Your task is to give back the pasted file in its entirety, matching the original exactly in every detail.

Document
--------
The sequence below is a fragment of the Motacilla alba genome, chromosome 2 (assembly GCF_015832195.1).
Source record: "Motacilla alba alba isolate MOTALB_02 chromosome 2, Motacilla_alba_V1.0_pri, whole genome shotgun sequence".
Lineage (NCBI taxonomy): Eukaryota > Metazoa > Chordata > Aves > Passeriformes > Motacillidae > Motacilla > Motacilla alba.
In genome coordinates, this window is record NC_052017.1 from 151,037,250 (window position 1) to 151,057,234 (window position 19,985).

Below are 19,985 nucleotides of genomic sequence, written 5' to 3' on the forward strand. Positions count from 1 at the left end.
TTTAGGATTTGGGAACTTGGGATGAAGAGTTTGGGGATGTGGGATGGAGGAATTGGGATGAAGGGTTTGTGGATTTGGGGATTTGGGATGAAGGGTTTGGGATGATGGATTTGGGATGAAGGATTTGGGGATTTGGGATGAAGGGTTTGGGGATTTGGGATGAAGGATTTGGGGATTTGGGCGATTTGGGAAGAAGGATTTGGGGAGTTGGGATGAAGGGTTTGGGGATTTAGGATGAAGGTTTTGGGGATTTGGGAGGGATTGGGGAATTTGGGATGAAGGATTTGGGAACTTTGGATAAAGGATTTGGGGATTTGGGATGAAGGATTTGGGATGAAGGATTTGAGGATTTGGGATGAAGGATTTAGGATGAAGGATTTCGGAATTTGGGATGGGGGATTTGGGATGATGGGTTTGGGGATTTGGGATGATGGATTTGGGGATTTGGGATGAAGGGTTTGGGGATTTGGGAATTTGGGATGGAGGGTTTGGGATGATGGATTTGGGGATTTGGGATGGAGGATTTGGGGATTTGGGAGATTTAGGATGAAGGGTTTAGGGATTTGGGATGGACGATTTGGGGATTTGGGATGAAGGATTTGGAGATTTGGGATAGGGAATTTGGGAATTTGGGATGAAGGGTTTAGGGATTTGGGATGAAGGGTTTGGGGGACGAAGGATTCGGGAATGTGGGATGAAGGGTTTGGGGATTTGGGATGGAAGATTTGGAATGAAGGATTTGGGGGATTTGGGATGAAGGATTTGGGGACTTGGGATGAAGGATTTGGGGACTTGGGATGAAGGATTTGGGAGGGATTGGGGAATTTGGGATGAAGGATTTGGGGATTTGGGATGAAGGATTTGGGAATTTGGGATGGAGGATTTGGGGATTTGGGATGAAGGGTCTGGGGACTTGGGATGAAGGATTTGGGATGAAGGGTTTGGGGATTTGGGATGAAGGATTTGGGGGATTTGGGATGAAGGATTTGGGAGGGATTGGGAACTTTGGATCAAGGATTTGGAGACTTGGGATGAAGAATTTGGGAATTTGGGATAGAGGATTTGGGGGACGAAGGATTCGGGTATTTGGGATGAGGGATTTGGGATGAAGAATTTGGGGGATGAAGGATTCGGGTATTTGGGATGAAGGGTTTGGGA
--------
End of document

The sequence below is a fragment of the Motacilla alba genome, chromosome 2 (assembly GCF_015832195.1).
Source record: "Motacilla alba alba isolate MOTALB_02 chromosome 2, Motacilla_alba_V1.0_pri, whole genome shotgun sequence".
Lineage (NCBI taxonomy): Eukaryota > Metazoa > Chordata > Aves > Passeriformes > Motacillidae > Motacilla > Motacilla alba.
In genome coordinates, this window is record NC_052017.1 from 151,037,250 (window position 1) to 151,057,234 (window position 19,985).

Below are 19,985 nucleotides of genomic sequence, written 5' to 3' on the forward strand. Positions count from 1 at the left end.
TTTAGGATTTGGGAACTTGGGATGAAGAGTTTGGGGATGTGGGATGGAGGAATTGGGATGAAGGGTTTGTGGATTTGGGGATTTGGGATGAAGGGTTTGGGATGATGGATTTGGGATGAAGGATTTGGGGATTTGGGATGAAGGGTTTGGGGATTTGGGATGAAGGATTTGGGGATTTGGGCGATTTGGGAAGAAGGATTTGGGGAGTTGGGATGAAGGGTTTGGGGATTTAGGATGAAGGTTTTGGGGATTTGGGAGGGATTGGGGAATTTGGGATGAAGGATTTGGGAACTTTGGATAAAGGATTTGGGGATTTGGGATGAAGGATTTGGGATGAAGGATTTGAGGATTTGGGATGAAGGATTTAGGATGAAGGATTTCGGAATTTGGGATGGGGGATTTGGGATGATGGGTTTGGGGATTTGGGATGATGGATTTGGGGATTTGGGATGAAGGGTTTGGGGATTTGGGAATTTGGGATGGAGGGTTTGGGATGATGGATTTGGGGATTTGGGATGGAGGATTTGGGGATTTGGGAGATTTAGGATGAAGGGTTTAGGGATTTGGGATGGACGATTTGGGGATTTGGGATGAAGGATTTGGAGATTTGGGATAGGGAATTTGGGAATTTGGGATGAAGGGTTTAGGGATTTGGGATGAAGGGTTTGGGGGACGAAGGATTCGGGAATGTGGGATGAAGGGTTTGGGGATTTGGGATGGAAGATTTGGAATGAAGGATTTGGGGGATTTGGGATGAAGGATTTGGGGACTTGGGATGAAGGATTTGGGGACTTGGGATGAAGGATTTGGGAGGGATTGGGGAATTTGGGATGAAGGATTTGGGGATTTGGGATGAAGGATTTGGGAATTTGGGATGGAGGATTTGGGGATTTGGGATGAAGGGTCTGGGGACTTGGGATGAAGGATTTGGGATGAAGGGTTTGGGGATTTGGGATGAAGGATTTGGGGGATTTGGGATGAAGGATTTGGGAGGGATTGGGAACTTTGGATCAAGGATTTGGAGACTTGGGATGAAGAATTTGGGAATTTGGGATAGAGGATTTGGGGGACGAAGGATTCGGGTATTTGGGATGAGGGATTTGGGATGAAGAATTTGGGGGATGAAGGATTCGGGTATTTGGGATGAAGGGTTTGGGA